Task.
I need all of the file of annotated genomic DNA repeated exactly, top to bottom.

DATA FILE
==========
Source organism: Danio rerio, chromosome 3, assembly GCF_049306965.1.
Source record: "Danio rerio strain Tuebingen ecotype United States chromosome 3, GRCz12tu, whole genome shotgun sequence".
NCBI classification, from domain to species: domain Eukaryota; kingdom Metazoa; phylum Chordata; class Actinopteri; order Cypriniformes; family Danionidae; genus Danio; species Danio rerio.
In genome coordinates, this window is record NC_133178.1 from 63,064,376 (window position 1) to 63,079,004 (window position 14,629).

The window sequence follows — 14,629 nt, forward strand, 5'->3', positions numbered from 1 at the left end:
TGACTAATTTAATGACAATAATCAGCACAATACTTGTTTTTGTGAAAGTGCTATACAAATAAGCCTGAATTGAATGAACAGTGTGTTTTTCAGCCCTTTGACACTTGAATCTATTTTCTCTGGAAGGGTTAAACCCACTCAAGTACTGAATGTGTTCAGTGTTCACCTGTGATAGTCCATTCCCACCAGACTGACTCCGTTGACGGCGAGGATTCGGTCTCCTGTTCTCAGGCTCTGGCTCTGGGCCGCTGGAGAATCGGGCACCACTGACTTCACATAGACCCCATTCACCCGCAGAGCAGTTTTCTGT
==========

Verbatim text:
Source organism: Danio rerio, chromosome 3, assembly GCF_049306965.1.
Source record: "Danio rerio strain Tuebingen ecotype United States chromosome 3, GRCz12tu, whole genome shotgun sequence".
NCBI classification, from domain to species: domain Eukaryota; kingdom Metazoa; phylum Chordata; class Actinopteri; order Cypriniformes; family Danionidae; genus Danio; species Danio rerio.
In genome coordinates, this window is record NC_133178.1 from 63,064,376 (window position 1) to 63,079,004 (window position 14,629).

The window sequence follows — 14,629 nt, forward strand, 5'->3', positions numbered from 1 at the left end:
TGACTAATTTAATGACAATAATCAGCACAATACTTGTTTTTGTGAAAGTGCTATACAAATAAGCCTGAATTGAATGAACAGTGTGTTTTTCAGCCCTTTGACACTTGAATCTATTTTCTCTGGAAGGGTTAAACCCACTCAAGTACTGAATGTGTTCAGTGTTCACCTGTGATAGTCCATTCCCACCAGACTGACTCCGTTGACGGCGAGGATTCGGTCTCCTGTTCTCAGGCTCTGGCTCTGGGCCGCTGGAGAATCGGGCACCACTGACTTCACATAGACCCCATTCACCCGCAGAGCAGTTTTCTGT